Dallas celebrates Fourth of July, shadowed by deadly Chicago suburb shooting

Parades, fireworks and a COVID-free mindset marked the Fourth of July across the Dallas area, as the public celebrated the return of tradition amid the pandemic.

The morning events were full of vibrancy but following the deadly shooting near Chicago on Monday, some evening event-goers were uneasy.

The Associated Press reported that at least six people died and 30 were wounded in a shooting at a July Fourth parade in the Chicago suburb of Highland Park. The shooter is still at large.

But despite uneasiness about the Illinois shooting just hours prior, Santiago Ybarra, his wife Amanda and their three children attended the festivities at Fair Park on Monday evening.

He and friends considered bringing firearms after the Chicago incident. Ybarra said even before the day’s tragedy, he worried about a public shooting.

“I could be anyone out here carrying a firearm, and you wouldn’t know,” he said. “Now, I’m just hesitant to go anywhere.”

While he is guarded, he doesn’t want to deny his kids the chance to make traditions.

“Tradition is kind of a dying thing,” he said. “[The kids] They don’t know what’s going on. As parents, we try to keep them away from everything going on. If something happens, I’m going to do what best I can to keep them safe. ”

The fair Park Fourth included family-friendly activities such as inflatable bounce houses, face painting, and animal-balloons. The free event also featured live music, a cooling station and a beer garden.

But many, like Ybarra’s family and friends, came for the fireworks show. They brought food, lawn chairs and blankets to spread out under the shade of a tree.

Cilf Fuqua also attended the Dallas event with Highland Park on his mind. While he has lived in North Texas for a decade, he is from Chicago and noted that “nothing like that” happens in that affluent suburb.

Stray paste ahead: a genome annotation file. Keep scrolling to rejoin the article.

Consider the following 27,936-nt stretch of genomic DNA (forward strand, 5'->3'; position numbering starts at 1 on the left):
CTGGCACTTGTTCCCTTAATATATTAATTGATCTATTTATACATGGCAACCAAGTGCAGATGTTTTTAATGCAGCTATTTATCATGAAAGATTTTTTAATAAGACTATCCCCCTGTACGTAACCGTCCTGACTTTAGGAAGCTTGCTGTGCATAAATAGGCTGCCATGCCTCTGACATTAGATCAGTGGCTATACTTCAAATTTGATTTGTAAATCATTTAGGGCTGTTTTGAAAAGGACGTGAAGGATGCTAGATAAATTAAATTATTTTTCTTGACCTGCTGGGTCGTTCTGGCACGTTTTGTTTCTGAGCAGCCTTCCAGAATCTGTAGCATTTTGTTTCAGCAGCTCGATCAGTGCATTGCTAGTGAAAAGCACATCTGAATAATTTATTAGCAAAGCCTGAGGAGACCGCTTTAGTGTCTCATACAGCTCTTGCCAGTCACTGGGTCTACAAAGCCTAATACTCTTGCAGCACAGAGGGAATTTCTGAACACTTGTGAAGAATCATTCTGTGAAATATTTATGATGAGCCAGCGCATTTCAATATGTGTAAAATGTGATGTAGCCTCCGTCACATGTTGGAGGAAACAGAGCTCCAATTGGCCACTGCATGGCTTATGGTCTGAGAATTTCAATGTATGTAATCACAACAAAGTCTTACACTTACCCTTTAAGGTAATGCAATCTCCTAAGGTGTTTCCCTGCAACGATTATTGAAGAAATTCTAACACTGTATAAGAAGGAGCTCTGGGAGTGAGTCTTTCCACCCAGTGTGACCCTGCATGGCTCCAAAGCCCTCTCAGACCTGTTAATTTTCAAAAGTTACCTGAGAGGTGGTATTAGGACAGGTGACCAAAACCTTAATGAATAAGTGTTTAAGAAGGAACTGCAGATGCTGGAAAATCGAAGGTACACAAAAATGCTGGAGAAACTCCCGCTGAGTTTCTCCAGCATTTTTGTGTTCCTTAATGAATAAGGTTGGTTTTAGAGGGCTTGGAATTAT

Fuqua wanted to celebrate the holiday with his wife Courtney, their daughter Aury, and friends because it is family tradition. He said mass shootings can’t stop the public from living life.

“If you let that stuff overcome you, these events will be things of the past,” he said. “All you can do is pray and hope that it will come to an end. It’s hard to understand shooting droves of people out here celebrating and having a good time. ”


Susana V. Quiambao has three favorite holidays: her birthday, Christmas and the Fourth of July.

The 66-year-old woman has attended every Sparks & Stripes: Independence Day Parade in Irving since 2010. Dressed in an American flag hat, shawl, and fanny pack, she stood on West Irving Boulevard to photograph floats, cars and people coming down the street on Monday morning.

As a Filipino-American who immigrated in 1986, this holiday is particularly important to celebrate.

“It’s really important to be an American,” Quiambao said. “This is the day of freedom.”

For others, this year symbolizes a return to normalcy after the coronavirus pandemic closed many festivals and events over the last two summers – including Irving’s parade.

COVID-19 changed so much, so the parade’s return brought back a much-missed familiar city comfort.

“It shows that not everything went away with the pandemic. We are still able to have traditions and keep them,” resident Wayne Turner said.

Turner and his wife –Irving’s municipal judge Laura Anderson –bring the family every year to cheer on the participants, collect goodies for the grandkids and remember Anderson’s mom, who was involved in the city parades and once sat on the parks board.

“It was important to her mom; it became important to her; and now, she is passing it on to generations,” Turner said.

As Turner and Anderson talked about the importance of the city’s Fourth of July parade, their granddaughter, 6-year-old Natalie Yakel, brought over collected candies, stickers and accessories to them.